Sun Prairie

Date: Friday, December 30, 2011 11:05:40 AM GMT-0600
Subject: E-Update from the Desk of Governor Scott Walker

E-update from the Desk of Governor Scott Walker
One of the most important duties I have serving as your Governor is to provide you directly with updates related to the operation of our state government.  In an effort to improve communication, periodically I will be sending out an e-update to provide you with more information about what is going on in state government.  Please feel free to share with this update with your family, friends and others who may be interested in state government operations.

Protecting Property Taxpayers

Throughout December homeowners received their property tax bills.  The average property tax owner saw their tax bill stay the same or decrease for the first time in years. 

Just last week I received a special letter from a Fox Valley area family.  They said they were very thankful for our reforms, and they actually enclosed a gift card for the amount their family saved on property taxes this year.  Gestures like this mean the world to me.  Everything we’ve done is to lay the groundwork for a better future for the next generation, which is why I’ll be donating the cards to various charities throughout Wisconsin.

The school portion of the property tax levy was down one percent across the state.  It’s important to point out that school tax levies increased on average $162 million a year—each of the last five years.  By comparison, this year we put $228 million back into the pockets of property taxpayers in this area alone.  That amounts to $69 for every man, woman and child in the state.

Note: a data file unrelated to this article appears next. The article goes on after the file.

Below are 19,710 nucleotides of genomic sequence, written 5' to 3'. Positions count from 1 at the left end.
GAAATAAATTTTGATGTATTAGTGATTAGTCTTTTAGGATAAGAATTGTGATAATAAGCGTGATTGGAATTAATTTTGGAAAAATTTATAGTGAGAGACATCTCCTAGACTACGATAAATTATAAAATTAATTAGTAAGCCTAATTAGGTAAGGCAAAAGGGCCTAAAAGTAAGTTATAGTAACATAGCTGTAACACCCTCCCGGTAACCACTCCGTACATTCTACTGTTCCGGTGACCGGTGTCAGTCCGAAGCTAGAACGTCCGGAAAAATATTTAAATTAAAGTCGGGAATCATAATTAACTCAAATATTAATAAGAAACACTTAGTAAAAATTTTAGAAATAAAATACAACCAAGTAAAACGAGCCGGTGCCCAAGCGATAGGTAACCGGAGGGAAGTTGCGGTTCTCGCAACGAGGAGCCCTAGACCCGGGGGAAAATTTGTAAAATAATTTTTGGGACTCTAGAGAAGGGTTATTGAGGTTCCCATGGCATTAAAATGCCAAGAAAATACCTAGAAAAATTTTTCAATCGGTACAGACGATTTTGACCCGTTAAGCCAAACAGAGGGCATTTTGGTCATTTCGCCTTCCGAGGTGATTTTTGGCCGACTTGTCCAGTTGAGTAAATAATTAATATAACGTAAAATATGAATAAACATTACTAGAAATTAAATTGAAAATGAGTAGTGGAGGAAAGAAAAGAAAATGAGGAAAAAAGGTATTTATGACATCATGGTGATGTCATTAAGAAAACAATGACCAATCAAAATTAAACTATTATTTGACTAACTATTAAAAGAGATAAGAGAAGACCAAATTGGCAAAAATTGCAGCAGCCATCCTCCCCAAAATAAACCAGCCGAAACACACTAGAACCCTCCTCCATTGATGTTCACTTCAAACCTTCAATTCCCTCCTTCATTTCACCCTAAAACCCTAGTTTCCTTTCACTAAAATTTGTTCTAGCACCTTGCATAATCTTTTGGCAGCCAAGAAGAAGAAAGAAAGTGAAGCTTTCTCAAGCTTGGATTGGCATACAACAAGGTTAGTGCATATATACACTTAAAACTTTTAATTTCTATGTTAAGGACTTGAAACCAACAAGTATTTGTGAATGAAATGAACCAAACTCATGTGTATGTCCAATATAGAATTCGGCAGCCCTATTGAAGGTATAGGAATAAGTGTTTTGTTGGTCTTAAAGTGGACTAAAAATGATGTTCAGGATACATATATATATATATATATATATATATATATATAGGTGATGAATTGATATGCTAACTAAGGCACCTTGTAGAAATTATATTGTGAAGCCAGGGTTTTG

Reforms and Results

Earlier this year long-term, structural changes were made to fill in Wisconsin’s $3.6 billion budget deficit and help local units of governments balance their budget without increasing taxes. 

Simple changes have saved taxpayers millions, such as allowing local units of government and school districts to take competitive bids for public employee health insurance plans and reforming overtime rules. 

I created a website (www.reforms.wi.gov) to track examples of the savings realized from these reforms.  This website has video testimonials from local government officials talking about balancing their budgets, a breakdown of the savings in each county and a categorization of how these savings were achieved.

Reforms.wi.gov goes beyond simply listing the savings from having public employee’s to pay a little bit more toward their pension and toward their health insurance premiums (which is still well below what federal government employees pay and well below the average Wisconsin citizen).  This website also shares examples of how the reforms have actually improved government services. 

I encourage you to visit this website, to learn about the savings realized in your county.


Weekly Radio Address